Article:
Apocalypse now as bedlam reigns in Spain

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“Oh! There’ll be an apocalypse!” was the cheerful prediction from the perkily pretty and madly-grinning Sandra, a waitress working in Madrid’s Plaza Dos de Mayo when asked what would happen if Iker Casillas were to lift the World Cup the following day.

Sandra wasn’t too far off.

At 6am on Monday morning, the streets of Madrid mirrored the cities, towns and villages of the rest of the World Cup-winning country - streets covered with detritus and drunks. Spread-eagled, staggering, stupefied and senseless supporters wrapped in flags unable to remember if they had jobs to go to in two hours time but not really caring if they did.

At 6 am on Monday morning, Spain smelt of sweat, beer and p*ss - the true smell of Champions.

Although the ho-down against Holland did not start until eight thirty in the evening, supporters began sitting patiently in front of the five giant screens set up along Madrid’s Paseo de Recoletes and up to the Cibeles fountain from midday.

By the time the match kicked off, there were 200,000 of them - a marvellously good-natured mass who had survived hours of truly terrible pop acts and 40 degree heat by singing the only chant any follower of la Roja needs to know - “Yo Soy Español! Español! Español!”

A few hours later, a new song had been added - “Campeones!”

After a truly tortuous, terrifying game that sent the near quarter of a million crowd into silence with the growing, nagging fear that the match would end in penalties and a Netherlands victory, San Iker lifted the beautiful, sparkling gold trophy into the air.

Spain had won the World Cup, something that LLL and perhaps millions of others around the country are still trying process.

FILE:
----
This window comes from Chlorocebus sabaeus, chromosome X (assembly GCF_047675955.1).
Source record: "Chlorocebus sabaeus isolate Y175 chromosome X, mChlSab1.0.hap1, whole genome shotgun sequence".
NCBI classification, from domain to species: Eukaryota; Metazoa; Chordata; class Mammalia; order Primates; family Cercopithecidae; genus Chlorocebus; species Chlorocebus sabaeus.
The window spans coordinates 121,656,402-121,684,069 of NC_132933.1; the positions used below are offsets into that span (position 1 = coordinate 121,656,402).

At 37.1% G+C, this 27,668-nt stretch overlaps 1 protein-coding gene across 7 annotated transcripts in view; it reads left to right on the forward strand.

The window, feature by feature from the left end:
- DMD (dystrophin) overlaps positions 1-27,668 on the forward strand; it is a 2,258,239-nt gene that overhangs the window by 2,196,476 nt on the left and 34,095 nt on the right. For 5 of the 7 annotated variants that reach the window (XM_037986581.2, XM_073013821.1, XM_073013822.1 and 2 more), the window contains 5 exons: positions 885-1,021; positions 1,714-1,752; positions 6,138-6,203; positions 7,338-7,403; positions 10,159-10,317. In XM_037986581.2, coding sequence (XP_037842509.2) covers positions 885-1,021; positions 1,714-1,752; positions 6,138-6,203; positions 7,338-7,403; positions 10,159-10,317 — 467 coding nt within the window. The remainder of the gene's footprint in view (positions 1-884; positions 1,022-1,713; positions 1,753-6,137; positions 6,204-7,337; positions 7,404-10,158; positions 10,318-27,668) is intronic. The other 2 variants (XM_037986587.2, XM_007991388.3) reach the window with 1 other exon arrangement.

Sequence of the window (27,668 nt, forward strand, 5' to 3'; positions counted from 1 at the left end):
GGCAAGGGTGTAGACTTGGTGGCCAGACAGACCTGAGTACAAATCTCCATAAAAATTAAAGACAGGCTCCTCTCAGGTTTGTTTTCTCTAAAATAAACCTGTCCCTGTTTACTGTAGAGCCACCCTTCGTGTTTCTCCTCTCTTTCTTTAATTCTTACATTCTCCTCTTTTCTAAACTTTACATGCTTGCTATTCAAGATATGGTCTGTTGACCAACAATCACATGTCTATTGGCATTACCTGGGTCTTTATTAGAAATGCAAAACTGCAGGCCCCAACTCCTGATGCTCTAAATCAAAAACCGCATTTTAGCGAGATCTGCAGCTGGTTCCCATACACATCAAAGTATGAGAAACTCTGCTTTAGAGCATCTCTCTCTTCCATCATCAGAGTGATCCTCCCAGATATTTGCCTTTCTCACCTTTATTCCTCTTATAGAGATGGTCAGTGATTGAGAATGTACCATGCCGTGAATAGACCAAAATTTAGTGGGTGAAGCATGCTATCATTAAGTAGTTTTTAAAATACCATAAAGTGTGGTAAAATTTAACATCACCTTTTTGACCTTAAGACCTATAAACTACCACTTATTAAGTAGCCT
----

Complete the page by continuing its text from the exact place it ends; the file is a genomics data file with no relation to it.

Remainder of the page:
When the final whistle was blown by the hapless Howard Webb, bedlam broke out in the Recoletes Fan Park. It was apocalypse, right frackin’ now.

Security fences crashed, fireworks banged, fans screamed, cried and piled onto each other. A black coffin with the words “Holland R.I.P.” that one imaginative group had brought along for the game was burned whilst people danced around the fire Lord of the Flies style.

For hours after the game, fans stood in the streets beeping everything they could or danced like loons in the few remaining fountains that had not been fenced off by city officials fearing mass destruction of some fairly historic property.

By 8 am, hungover but happy supporters were gathering around newspapers kiosks to pick up their bursting, bulging copies of Marca and AS.

It was almost as if they were looking for confirmation of what had happened the night before - a night dominated by Andrés Iniesta’s goal and Iker’s kiss, an image that will surely become the defining one of the World Cup win in Spain.

However, the World Cup party was only just starting to get going. The supporters had chatted in the kitchen and danced in the living room. Now it was time for 45 million people to move to the bedroom.

To the south of the city in the shadow of the Royal Palace and along the banks of the regenerated River Manzanares, fans started pouring into the scene of what eventually became the Pepe Reina show as La Selección took to the stage in front of hundreds of thousands of supporters, some of whom had been waiting up to 11 hours in the stunning heat and were being hosed down by firemen who looked like they had never had so much fun in their lives.

Before the players charged onto the stage, they had undertaken an insane open top bus tour of Madrid that brought an estimated 2.5 million people onto the streets to welcome their heroes home.

With fans hanging out of windows and helicopters whirring overhead, the bus spent three hours eking its way through the centre of the city before reaching its final destination, where the magnificently manic Liverpool goalkeeper proceeded to both insult and praise his team-mates one-by-one.

“The future of Barça, the future of Spain - Cesc Fabregas!” was the greeting for the Arsenal man as Reina and Carles Puyol wrestled a  Barcelona shirt onto the horrified midfielder.

“The nervous-wreck of la Selección, Jesús Navas!”

"The truck of the team, Fernando Llorente!”

At midnight, it was all over with reality beginning to bite. The hundreds of thousands set about the near impossible task of getting home and tried to digest what had been one of the most exhausting, intense but exhilarating 24 hours anyone in the country can ever have experienced.

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